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Where is the truth in Medicine?

How do you understand what you, of all others, need? Do different clinics give different recommendations? All doctors have different opinions on one and the same issue. In the best-case scenario, this opinion will have grounds, in the worst-case scenario, it is presented as a dogma. 

There are a gazillion of private stories and a lot of advice on the Internet: “I was treated in such and such a way, and here I am, happy as ever!” or “Well, I had this procedure and it did not help. Ladies, do not do it!” All of them contradict each other, defend their own truth and confuse you entirely. 

Yet it is you who will undergo treatment and it is you who will pay, and not only with money but also with your time and health, and – sorry for the big words – with your very destiny. 

Are there any criteria at all that would make it possible for a non-specialist to understand what is true and what is not, and is there any objective knowledge? 

1.      Do not heed advice

Advice is based on individual stories with their own specific features that do not necessarily reflect your own. The adviser does not know your entire medical history and, as a rule, does not have the necessary education and experience. 
There is an old parable about Avicenna who restored a patient's sight by giving him a certain medication. Avicenna's amazed pupil «prescribed» this medication to his relative who had the same symptoms, whereat the latter went completely blind. In the end, Avicenna drives his pupil away reading him a long lecture on various causes of diseases and saying that a person with such a superficial understanding of a disease who yet dares to try and “cure” it on his own can never be a doctor. 

It does sound somewhat far-fetched, and the final conclusion is not that obvious (I think that if the pupil manages to overcome this and to go on with his studies, he will be especially thoughtful and careful). Yet the idea is clear, isn’t it?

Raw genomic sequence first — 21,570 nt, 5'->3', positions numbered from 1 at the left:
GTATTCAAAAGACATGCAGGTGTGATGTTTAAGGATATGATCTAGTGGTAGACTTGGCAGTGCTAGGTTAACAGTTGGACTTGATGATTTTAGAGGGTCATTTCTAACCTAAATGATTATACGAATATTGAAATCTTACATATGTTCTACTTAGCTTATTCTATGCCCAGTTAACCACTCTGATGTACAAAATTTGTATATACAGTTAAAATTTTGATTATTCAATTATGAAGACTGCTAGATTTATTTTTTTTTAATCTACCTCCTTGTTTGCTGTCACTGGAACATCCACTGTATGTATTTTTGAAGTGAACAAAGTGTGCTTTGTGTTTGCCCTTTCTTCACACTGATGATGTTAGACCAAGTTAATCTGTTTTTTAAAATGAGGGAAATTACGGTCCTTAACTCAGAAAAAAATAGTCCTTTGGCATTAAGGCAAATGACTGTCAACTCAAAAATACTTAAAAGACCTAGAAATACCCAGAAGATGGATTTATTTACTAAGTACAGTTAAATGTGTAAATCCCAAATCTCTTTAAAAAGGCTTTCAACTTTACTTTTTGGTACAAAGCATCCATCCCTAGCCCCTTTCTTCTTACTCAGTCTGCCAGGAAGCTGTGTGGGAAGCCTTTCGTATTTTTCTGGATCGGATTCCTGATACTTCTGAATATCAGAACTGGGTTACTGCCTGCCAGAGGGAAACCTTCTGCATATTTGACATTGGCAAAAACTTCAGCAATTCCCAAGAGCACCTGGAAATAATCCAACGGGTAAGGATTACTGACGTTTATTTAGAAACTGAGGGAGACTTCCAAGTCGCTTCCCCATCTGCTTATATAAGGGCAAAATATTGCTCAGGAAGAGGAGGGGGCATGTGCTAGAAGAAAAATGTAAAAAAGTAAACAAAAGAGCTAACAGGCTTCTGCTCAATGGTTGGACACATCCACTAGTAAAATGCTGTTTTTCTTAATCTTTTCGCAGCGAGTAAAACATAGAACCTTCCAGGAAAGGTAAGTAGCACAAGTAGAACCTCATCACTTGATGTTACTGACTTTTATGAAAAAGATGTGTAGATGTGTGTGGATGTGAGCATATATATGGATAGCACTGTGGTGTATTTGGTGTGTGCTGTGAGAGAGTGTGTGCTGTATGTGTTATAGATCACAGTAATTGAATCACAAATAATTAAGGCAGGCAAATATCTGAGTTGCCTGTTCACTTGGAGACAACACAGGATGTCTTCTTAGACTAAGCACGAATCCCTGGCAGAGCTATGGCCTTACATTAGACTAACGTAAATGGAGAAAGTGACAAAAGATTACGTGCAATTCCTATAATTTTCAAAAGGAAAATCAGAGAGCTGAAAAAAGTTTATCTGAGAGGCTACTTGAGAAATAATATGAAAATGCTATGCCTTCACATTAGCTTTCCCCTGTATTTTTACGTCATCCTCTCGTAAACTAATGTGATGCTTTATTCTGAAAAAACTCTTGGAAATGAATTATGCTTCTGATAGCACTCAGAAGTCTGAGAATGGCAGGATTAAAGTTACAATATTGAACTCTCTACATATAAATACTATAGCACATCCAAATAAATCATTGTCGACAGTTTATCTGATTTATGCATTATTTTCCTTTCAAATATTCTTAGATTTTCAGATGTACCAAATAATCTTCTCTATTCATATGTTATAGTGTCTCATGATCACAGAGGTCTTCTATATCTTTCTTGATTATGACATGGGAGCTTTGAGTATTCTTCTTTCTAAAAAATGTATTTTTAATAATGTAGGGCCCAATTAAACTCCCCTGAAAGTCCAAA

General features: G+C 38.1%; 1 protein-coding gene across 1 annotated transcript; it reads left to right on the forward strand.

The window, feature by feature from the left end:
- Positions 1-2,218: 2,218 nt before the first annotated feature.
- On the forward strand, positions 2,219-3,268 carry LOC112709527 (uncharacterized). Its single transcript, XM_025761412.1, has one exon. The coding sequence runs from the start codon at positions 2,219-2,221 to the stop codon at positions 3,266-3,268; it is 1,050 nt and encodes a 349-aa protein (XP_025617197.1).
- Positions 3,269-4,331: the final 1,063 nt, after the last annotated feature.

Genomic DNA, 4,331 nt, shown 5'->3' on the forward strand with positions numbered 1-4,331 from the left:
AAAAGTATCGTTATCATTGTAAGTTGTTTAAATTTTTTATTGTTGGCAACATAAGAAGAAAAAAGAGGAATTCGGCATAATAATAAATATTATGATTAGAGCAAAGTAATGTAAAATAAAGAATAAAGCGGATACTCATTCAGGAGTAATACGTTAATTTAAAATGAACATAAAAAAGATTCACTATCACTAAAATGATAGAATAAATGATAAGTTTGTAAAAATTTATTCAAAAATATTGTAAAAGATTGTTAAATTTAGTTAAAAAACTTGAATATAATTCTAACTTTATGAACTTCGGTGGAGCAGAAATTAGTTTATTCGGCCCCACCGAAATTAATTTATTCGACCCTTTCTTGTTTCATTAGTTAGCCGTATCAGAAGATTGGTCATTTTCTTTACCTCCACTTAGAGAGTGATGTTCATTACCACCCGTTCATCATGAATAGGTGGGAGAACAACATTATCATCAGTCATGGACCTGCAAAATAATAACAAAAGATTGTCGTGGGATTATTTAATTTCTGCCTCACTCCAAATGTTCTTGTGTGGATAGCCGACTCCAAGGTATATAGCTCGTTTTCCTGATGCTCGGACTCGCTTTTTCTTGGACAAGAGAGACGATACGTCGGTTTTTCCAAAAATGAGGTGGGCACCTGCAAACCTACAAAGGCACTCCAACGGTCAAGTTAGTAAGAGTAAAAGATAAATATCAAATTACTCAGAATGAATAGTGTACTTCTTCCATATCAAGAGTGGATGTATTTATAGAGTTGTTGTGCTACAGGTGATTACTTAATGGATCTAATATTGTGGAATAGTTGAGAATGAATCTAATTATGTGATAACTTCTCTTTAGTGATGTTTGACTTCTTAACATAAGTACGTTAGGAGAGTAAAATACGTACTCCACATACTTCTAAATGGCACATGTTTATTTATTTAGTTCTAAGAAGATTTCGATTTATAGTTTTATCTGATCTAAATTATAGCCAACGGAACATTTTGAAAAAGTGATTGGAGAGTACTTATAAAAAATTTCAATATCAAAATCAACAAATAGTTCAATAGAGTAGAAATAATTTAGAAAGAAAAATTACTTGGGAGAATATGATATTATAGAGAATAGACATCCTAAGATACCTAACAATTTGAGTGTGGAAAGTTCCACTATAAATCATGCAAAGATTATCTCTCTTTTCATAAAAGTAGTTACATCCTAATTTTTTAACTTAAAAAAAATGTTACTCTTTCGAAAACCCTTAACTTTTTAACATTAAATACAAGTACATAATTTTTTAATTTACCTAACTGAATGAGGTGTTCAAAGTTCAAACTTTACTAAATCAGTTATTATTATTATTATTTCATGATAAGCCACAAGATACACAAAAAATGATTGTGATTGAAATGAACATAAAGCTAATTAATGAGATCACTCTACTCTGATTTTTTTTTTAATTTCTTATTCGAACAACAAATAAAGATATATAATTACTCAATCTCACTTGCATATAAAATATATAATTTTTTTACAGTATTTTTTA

2.    “Divide and rule”

You name it, it’s all there on the Internet: the latest scientific achievements along with complete nonsense and bigotry. The question is where to look for the facts and how to assess what you find. 

You will hardly find any objective scientific knowledge at the following links: 
§  www.yandex.ru
§  www.rambler.ru
§  www.probirka.ru
§  www.pregnancy.manual.ru

Although you can find something of value there as well. 

Ideally, you should seek knowledge from scientific publications: 
§  www.pubmed.org
§  www.tripdatabase.com
§  www.theococyranelibrary.com

By the way, the information in such sources is not necessarily extremely complex and incomprehensible. You can find good review papers on almost any subject that would not be overcomplicated. These are exactly the ones you need. Yet of course, you have to search for them. 

While at it, you will need (1) the knowledge of English; (2) the understanding of what you are looking for (a search direction, key words); (3) willpower – so that not to lose courage . 

Alternatively, you can go to www.wikipedia.org or http://dic.academic.ru

Though there you will of course find second-hand material whose authors give their attitude to the objective reality rather than reflect it. Hence you should be skeptical about what you read and be very careful about trusting the author. 

Among such articles, it would be more sensible to choose the ones where the author does not just narrate “as is” but gives reasons for his/her opinion, cites publications and refers to reliable sources. 

3.    “Reliable sources”

It is good to know what recommendations are heeded by specialists. 

There are a few international organizations working in the fields of Embryology and Fertility Science that occasionally publish “expert opinions”. These are:
§  http://alphascientists.org/wb/index.php
§  http://www.asrm.org/
§  http://www.eshre.eu/

These expert opinions can be trusted! These are not private stories or personal preferences of particular individuals but data based on colossal efforts of a number of specialists and summarized by an expert committee.

Science and medicine